787 Developments: There have been a flurry of developments late Friday on the Boeing 787.
First, it emerged that Boeing’s Charleston plant will not reach a production target of three per month by the end of this year as Boeing repeatedly said. The Charleston Post & Courier first reported the story, and the Puget Sound Business Journal picked up on it Friday.
We weren’t surprised by this because (1) we’d been hearing rumblings for months that progress at Charleston was less than Boeing was suggesting publicly and (2) we got a call from the Post & Courier reporter a week ago perplexed by Boeing’s response when he made inquiries. And to us, this is the most bizarre part of the entire story. Boeing’s official response was quite snarky:
“If anyone was under the impression that Boeing South Carolina would be at three per month by the end of this year, they didn’t understand what we’ve been saying about the surge line in Everett helping us to meet the program-level rate as the facility there comes up in rate. That’s been our message for a long time now,” the Boeing Charleston spokesperson told the P&C and Everett told the Business Journal (via two different spokespersons).
This was really quite a pissy official statement from Boeing.
When the P&C presented Boeing with Boeing’s own statements from last year pledging a 3/mo production rate at Charleston, the Corporate Communications people had to backtrack. Steve Wilhelm at the Business Journal wrote:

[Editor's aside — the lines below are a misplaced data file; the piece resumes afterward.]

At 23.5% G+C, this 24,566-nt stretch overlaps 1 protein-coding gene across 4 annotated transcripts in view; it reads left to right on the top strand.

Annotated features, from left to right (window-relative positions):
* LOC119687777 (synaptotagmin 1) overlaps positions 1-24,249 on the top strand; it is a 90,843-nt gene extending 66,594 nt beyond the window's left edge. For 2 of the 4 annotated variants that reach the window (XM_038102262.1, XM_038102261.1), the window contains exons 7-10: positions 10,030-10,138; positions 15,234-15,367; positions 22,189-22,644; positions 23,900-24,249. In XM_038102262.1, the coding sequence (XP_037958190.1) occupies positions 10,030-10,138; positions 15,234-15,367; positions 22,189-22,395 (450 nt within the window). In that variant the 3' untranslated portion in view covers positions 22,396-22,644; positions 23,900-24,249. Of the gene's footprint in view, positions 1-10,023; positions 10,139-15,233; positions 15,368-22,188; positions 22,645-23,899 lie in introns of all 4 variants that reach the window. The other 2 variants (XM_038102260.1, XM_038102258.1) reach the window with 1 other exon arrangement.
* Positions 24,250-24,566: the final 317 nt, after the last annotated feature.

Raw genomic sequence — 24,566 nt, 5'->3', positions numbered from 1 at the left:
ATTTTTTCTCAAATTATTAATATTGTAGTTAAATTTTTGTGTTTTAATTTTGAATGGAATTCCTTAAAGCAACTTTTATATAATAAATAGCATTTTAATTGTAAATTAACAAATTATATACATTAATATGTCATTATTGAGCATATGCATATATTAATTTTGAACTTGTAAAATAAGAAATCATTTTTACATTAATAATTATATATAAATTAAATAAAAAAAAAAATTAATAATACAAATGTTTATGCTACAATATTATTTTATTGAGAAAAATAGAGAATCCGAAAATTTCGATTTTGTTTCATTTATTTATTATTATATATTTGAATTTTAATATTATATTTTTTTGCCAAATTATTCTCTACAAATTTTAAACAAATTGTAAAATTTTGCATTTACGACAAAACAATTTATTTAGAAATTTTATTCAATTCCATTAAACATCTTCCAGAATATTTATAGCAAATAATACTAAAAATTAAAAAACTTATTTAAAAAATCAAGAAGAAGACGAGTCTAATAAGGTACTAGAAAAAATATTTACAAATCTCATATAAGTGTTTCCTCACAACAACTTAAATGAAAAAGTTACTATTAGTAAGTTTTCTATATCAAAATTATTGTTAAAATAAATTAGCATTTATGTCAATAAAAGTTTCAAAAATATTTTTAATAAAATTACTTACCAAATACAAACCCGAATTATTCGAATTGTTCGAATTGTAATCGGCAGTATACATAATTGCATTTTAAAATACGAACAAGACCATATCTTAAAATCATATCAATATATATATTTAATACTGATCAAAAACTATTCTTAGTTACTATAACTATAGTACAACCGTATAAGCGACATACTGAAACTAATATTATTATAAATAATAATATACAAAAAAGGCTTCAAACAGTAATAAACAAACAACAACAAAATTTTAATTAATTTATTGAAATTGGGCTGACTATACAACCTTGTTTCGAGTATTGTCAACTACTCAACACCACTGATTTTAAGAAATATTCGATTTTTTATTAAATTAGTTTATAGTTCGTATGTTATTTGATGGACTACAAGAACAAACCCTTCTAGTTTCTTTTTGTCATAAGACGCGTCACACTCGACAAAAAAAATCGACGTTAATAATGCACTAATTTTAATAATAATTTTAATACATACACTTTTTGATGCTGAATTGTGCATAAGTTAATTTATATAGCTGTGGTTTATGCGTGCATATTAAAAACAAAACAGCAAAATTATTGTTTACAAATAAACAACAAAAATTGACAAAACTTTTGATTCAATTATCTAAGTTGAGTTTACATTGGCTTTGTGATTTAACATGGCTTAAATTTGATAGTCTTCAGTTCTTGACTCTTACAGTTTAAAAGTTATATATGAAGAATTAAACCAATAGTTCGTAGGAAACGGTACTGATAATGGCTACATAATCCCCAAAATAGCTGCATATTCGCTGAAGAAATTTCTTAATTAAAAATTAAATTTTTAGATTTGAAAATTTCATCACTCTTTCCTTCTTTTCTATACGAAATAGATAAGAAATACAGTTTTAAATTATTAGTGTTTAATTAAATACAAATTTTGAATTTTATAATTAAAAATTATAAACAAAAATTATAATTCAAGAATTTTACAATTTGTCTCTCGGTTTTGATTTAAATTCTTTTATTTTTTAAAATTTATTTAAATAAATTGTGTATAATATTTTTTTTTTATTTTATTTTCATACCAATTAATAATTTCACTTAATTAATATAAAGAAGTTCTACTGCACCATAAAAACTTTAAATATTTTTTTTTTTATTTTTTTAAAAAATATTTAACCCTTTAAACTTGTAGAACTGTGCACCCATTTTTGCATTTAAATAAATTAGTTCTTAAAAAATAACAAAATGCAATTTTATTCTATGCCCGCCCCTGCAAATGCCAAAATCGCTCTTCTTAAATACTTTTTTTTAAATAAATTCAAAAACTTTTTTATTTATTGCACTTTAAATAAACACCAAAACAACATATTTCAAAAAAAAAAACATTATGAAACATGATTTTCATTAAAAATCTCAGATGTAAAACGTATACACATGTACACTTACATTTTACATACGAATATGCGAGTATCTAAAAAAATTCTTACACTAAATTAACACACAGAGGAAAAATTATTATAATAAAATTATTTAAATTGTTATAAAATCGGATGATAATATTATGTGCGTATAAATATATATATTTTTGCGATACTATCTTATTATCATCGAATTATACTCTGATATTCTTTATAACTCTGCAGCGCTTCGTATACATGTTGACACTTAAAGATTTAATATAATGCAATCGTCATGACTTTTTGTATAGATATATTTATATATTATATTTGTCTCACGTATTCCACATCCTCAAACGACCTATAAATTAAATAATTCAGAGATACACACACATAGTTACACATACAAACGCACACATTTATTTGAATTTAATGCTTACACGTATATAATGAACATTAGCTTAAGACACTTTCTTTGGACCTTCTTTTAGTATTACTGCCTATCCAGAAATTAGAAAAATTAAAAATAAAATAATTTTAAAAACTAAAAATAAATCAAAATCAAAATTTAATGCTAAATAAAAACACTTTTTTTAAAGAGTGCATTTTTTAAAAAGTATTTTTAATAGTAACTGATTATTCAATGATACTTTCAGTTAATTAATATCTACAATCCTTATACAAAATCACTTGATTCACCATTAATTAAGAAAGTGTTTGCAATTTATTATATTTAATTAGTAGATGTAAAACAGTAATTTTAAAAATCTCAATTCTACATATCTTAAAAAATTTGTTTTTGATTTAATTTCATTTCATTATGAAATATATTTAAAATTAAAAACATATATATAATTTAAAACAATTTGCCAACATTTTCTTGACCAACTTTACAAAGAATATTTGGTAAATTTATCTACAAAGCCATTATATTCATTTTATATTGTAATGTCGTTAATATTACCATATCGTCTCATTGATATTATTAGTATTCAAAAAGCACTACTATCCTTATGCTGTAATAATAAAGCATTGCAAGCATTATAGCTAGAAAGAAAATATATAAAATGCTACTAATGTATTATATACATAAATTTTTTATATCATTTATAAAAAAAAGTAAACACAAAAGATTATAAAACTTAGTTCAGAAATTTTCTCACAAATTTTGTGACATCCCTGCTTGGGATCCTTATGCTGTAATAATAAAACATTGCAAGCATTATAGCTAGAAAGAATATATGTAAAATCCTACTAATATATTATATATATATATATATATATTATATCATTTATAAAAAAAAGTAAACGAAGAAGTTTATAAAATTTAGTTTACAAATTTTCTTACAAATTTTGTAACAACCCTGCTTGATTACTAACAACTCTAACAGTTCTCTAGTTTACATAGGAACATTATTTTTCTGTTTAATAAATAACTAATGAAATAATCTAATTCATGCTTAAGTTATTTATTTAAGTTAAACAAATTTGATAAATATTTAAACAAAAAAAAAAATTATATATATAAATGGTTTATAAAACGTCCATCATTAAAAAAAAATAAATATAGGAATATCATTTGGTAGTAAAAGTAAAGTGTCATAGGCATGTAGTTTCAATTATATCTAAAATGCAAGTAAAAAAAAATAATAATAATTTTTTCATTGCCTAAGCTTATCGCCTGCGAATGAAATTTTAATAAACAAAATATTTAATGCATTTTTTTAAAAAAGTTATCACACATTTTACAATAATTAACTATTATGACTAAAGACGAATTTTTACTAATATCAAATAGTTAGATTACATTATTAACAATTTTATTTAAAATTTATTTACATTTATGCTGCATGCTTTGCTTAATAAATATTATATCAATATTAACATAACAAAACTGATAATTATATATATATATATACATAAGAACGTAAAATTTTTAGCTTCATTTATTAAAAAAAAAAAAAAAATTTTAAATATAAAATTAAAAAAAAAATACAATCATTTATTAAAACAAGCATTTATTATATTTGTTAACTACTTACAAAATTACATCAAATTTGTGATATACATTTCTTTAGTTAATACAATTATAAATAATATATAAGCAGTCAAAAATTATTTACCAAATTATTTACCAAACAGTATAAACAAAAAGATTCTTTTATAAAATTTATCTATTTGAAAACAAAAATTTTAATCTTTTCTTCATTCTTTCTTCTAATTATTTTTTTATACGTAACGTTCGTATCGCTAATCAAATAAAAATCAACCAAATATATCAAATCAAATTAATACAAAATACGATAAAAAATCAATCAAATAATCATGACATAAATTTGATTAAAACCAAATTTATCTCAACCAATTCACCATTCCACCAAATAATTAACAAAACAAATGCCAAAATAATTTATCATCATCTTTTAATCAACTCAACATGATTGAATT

But when confronted with Boeing’s own October 2012 release stating that the North Charleston operation would hit three monthly by the end of this year, as well as a 2012 interview with North Charleston site director Jack Jones, in which he said he expected to hit an even-higher 3.5 monthly rate by the end of this year, the Boeing communications team backed down.
After conferring with her colleagues, presumably in North Charleston, [Lori] Gunter (Boeing Everett) issued this statement:
“The 787 program is on track to reach a total production rate of 10 airplanes per month by the end of 2013. This rate will be accomplished by combining the results of the Everett Final Assembly Line, the Boeing South Carolina Final Assembly Line and the Temporary Surge Line in Everett. Boeing South Carolina is expected to reach a production rate of three airplanes per month in 2014.”
This is an embarrassing display from Boeing.
Since the surge line had been put over to rework, we wonder its current status.
Second, The Wall Street Journal, followed by The Seattle Times, reported that Canada’s regulators are about to issue an Airworthiness Directive concerning Honeywell’s Emergency Locator Transmitter; and that there was a part that should have prevent the ELT from overheating in the event of a short circuit.